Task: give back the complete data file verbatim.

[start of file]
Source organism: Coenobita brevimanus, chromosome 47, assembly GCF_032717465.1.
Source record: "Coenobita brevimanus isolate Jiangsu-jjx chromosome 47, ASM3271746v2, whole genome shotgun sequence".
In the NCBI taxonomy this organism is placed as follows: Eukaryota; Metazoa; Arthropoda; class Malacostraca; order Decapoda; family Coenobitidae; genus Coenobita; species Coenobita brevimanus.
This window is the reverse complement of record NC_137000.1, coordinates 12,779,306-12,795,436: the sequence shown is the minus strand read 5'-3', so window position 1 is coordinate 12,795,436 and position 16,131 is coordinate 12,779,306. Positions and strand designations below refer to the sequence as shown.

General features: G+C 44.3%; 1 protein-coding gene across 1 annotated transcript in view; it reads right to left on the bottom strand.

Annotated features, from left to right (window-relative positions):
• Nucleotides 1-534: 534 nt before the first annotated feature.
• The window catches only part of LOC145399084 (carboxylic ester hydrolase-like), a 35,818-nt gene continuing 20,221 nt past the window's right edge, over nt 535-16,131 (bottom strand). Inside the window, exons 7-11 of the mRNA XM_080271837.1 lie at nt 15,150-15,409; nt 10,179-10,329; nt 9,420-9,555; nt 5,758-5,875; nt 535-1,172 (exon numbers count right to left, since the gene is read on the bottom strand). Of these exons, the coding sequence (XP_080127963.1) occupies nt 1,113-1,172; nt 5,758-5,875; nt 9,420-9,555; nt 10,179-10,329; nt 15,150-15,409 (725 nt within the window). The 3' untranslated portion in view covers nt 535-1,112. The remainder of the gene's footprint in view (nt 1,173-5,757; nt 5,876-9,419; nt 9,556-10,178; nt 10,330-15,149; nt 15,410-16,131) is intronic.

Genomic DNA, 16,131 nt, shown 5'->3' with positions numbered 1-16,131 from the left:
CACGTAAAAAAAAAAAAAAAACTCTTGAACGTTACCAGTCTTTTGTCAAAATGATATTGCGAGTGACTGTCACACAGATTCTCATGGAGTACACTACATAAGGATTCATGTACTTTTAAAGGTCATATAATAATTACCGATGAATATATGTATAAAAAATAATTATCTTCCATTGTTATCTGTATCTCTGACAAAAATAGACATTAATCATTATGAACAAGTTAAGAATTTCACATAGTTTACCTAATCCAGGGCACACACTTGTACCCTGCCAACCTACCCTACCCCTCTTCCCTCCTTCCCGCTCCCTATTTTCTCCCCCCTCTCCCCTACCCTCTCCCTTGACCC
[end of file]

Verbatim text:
Source organism: Coenobita brevimanus, chromosome 47, assembly GCF_032717465.1.
Source record: "Coenobita brevimanus isolate Jiangsu-jjx chromosome 47, ASM3271746v2, whole genome shotgun sequence".
In the NCBI taxonomy this organism is placed as follows: Eukaryota; Metazoa; Arthropoda; class Malacostraca; order Decapoda; family Coenobitidae; genus Coenobita; species Coenobita brevimanus.
This window is the reverse complement of record NC_137000.1, coordinates 12,779,306-12,795,436: the sequence shown is the minus strand read 5'-3', so window position 1 is coordinate 12,795,436 and position 16,131 is coordinate 12,779,306. Positions and strand designations below refer to the sequence as shown.

General features: G+C 44.3%; 1 protein-coding gene across 1 annotated transcript in view; it reads right to left on the bottom strand.

Annotated features, from left to right (window-relative positions):
• Nucleotides 1-534: 534 nt before the first annotated feature.
• The window catches only part of LOC145399084 (carboxylic ester hydrolase-like), a 35,818-nt gene continuing 20,221 nt past the window's right edge, over nt 535-16,131 (bottom strand). Inside the window, exons 7-11 of the mRNA XM_080271837.1 lie at nt 15,150-15,409; nt 10,179-10,329; nt 9,420-9,555; nt 5,758-5,875; nt 535-1,172 (exon numbers count right to left, since the gene is read on the bottom strand). Of these exons, the coding sequence (XP_080127963.1) occupies nt 1,113-1,172; nt 5,758-5,875; nt 9,420-9,555; nt 10,179-10,329; nt 15,150-15,409 (725 nt within the window). The 3' untranslated portion in view covers nt 535-1,112. The remainder of the gene's footprint in view (nt 1,173-5,757; nt 5,876-9,419; nt 9,556-10,178; nt 10,330-15,149; nt 15,410-16,131) is intronic.

Genomic DNA, 16,131 nt, shown 5'->3' with positions numbered 1-16,131 from the left:
CACGTAAAAAAAAAAAAAAAACTCTTGAACGTTACCAGTCTTTTGTCAAAATGATATTGCGAGTGACTGTCACACAGATTCTCATGGAGTACACTACATAAGGATTCATGTACTTTTAAAGGTCATATAATAATTACCGATGAATATATGTATAAAAAATAATTATCTTCCATTGTTATCTGTATCTCTGACAAAAATAGACATTAATCATTATGAACAAGTTAAGAATTTCACATAGTTTACCTAATCCAGGGCACACACTTGTACCCTGCCAACCTACCCTACCCCTCTTCCCTCCTTCCCGCTCCCTATTTTCTCCCCCCTCTCCCCTACCCTCTCCCTTGACCC